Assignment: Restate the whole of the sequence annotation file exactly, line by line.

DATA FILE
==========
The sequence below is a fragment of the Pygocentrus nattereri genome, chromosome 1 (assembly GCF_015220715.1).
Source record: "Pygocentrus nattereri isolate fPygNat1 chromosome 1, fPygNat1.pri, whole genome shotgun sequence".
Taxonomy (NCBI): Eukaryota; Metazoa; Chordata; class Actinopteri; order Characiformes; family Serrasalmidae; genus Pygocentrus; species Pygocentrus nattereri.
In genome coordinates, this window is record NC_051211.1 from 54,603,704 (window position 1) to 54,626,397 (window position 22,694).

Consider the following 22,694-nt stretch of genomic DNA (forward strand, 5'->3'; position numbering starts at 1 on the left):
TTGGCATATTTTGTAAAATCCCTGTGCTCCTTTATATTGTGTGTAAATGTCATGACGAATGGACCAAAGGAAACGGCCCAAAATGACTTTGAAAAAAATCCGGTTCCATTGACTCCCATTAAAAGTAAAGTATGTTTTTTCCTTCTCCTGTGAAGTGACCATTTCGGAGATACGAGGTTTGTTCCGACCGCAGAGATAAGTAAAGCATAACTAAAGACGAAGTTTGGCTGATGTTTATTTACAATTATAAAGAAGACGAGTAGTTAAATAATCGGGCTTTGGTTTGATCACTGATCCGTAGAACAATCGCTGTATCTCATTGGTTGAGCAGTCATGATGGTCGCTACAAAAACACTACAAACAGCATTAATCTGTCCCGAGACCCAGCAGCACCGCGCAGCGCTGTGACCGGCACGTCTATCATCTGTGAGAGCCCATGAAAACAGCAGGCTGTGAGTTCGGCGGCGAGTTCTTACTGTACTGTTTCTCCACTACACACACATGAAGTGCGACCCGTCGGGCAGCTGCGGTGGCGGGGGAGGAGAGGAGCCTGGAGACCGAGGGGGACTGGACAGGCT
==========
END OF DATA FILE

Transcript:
The sequence below is a fragment of the Pygocentrus nattereri genome, chromosome 1 (assembly GCF_015220715.1).
Source record: "Pygocentrus nattereri isolate fPygNat1 chromosome 1, fPygNat1.pri, whole genome shotgun sequence".
Taxonomy (NCBI): Eukaryota; Metazoa; Chordata; class Actinopteri; order Characiformes; family Serrasalmidae; genus Pygocentrus; species Pygocentrus nattereri.
In genome coordinates, this window is record NC_051211.1 from 54,603,704 (window position 1) to 54,626,397 (window position 22,694).

Consider the following 22,694-nt stretch of genomic DNA (forward strand, 5'->3'; position numbering starts at 1 on the left):
TTGGCATATTTTGTAAAATCCCTGTGCTCCTTTATATTGTGTGTAAATGTCATGACGAATGGACCAAAGGAAACGGCCCAAAATGACTTTGAAAAAAATCCGGTTCCATTGACTCCCATTAAAAGTAAAGTATGTTTTTTCCTTCTCCTGTGAAGTGACCATTTCGGAGATACGAGGTTTGTTCCGACCGCAGAGATAAGTAAAGCATAACTAAAGACGAAGTTTGGCTGATGTTTATTTACAATTATAAAGAAGACGAGTAGTTAAATAATCGGGCTTTGGTTTGATCACTGATCCGTAGAACAATCGCTGTATCTCATTGGTTGAGCAGTCATGATGGTCGCTACAAAAACACTACAAACAGCATTAATCTGTCCCGAGACCCAGCAGCACCGCGCAGCGCTGTGACCGGCACGTCTATCATCTGTGAGAGCCCATGAAAACAGCAGGCTGTGAGTTCGGCGGCGAGTTCTTACTGTACTGTTTCTCCACTACACACACATGAAGTGCGACCCGTCGGGCAGCTGCGGTGGCGGGGGAGGAGAGGAGCCTGGAGACCGAGGGGGACTGGACAGGCT